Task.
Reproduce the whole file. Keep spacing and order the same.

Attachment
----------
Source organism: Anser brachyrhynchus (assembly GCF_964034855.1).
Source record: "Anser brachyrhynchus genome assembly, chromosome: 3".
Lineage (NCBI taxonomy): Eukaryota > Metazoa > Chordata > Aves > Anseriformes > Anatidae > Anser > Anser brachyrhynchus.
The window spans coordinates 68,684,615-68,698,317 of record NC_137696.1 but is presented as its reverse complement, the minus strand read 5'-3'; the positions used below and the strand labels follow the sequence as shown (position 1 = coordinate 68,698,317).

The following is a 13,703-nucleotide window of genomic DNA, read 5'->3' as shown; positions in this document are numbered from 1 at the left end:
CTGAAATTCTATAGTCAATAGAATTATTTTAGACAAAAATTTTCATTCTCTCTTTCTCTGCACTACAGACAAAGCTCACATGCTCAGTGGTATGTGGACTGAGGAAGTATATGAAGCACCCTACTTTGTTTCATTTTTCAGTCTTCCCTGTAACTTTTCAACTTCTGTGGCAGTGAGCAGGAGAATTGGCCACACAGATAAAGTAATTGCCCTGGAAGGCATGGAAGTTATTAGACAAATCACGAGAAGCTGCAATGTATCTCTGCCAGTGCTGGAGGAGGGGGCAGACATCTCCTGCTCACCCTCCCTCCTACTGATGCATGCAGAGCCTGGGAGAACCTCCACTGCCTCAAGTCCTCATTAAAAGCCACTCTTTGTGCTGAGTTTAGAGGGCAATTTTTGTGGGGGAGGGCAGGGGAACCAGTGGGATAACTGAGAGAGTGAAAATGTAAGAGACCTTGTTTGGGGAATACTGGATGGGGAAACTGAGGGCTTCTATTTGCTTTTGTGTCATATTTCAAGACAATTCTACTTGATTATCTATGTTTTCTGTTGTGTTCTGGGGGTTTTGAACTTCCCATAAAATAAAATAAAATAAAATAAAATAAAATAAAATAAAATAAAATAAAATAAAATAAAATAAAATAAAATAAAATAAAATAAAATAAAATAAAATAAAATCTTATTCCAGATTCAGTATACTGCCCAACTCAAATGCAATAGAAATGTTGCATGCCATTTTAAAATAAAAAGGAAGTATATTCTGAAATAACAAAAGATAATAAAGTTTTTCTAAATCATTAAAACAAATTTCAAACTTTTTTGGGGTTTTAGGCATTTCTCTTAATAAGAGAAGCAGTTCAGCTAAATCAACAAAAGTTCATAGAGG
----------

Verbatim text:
Source organism: Anser brachyrhynchus (assembly GCF_964034855.1).
Source record: "Anser brachyrhynchus genome assembly, chromosome: 3".
Lineage (NCBI taxonomy): Eukaryota > Metazoa > Chordata > Aves > Anseriformes > Anatidae > Anser > Anser brachyrhynchus.
The window spans coordinates 68,684,615-68,698,317 of record NC_137696.1 but is presented as its reverse complement, the minus strand read 5'-3'; the positions used below and the strand labels follow the sequence as shown (position 1 = coordinate 68,698,317).

The following is a 13,703-nucleotide window of genomic DNA, read 5'->3' as shown; positions in this document are numbered from 1 at the left end:
CTGAAATTCTATAGTCAATAGAATTATTTTAGACAAAAATTTTCATTCTCTCTTTCTCTGCACTACAGACAAAGCTCACATGCTCAGTGGTATGTGGACTGAGGAAGTATATGAAGCACCCTACTTTGTTTCATTTTTCAGTCTTCCCTGTAACTTTTCAACTTCTGTGGCAGTGAGCAGGAGAATTGGCCACACAGATAAAGTAATTGCCCTGGAAGGCATGGAAGTTATTAGACAAATCACGAGAAGCTGCAATGTATCTCTGCCAGTGCTGGAGGAGGGGGCAGACATCTCCTGCTCACCCTCCCTCCTACTGATGCATGCAGAGCCTGGGAGAACCTCCACTGCCTCAAGTCCTCATTAAAAGCCACTCTTTGTGCTGAGTTTAGAGGGCAATTTTTGTGGGGGAGGGCAGGGGAACCAGTGGGATAACTGAGAGAGTGAAAATGTAAGAGACCTTGTTTGGGGAATACTGGATGGGGAAACTGAGGGCTTCTATTTGCTTTTGTGTCATATTTCAAGACAATTCTACTTGATTATCTATGTTTTCTGTTGTGTTCTGGGGGTTTTGAACTTCCCATAAAATAAAATAAAATAAAATAAAATAAAATAAAATAAAATAAAATAAAATAAAATAAAATAAAATAAAATAAAATAAAATAAAATAAAATAAAATAAAATCTTATTCCAGATTCAGTATACTGCCCAACTCAAATGCAATAGAAATGTTGCATGCCATTTTAAAATAAAAAGGAAGTATATTCTGAAATAACAAAAGATAATAAAGTTTTTCTAAATCATTAAAACAAATTTCAAACTTTTTTGGGGTTTTAGGCATTTCTCTTAATAAGAGAAGCAGTTCAGCTAAATCAACAAAAGTTCATAGAGG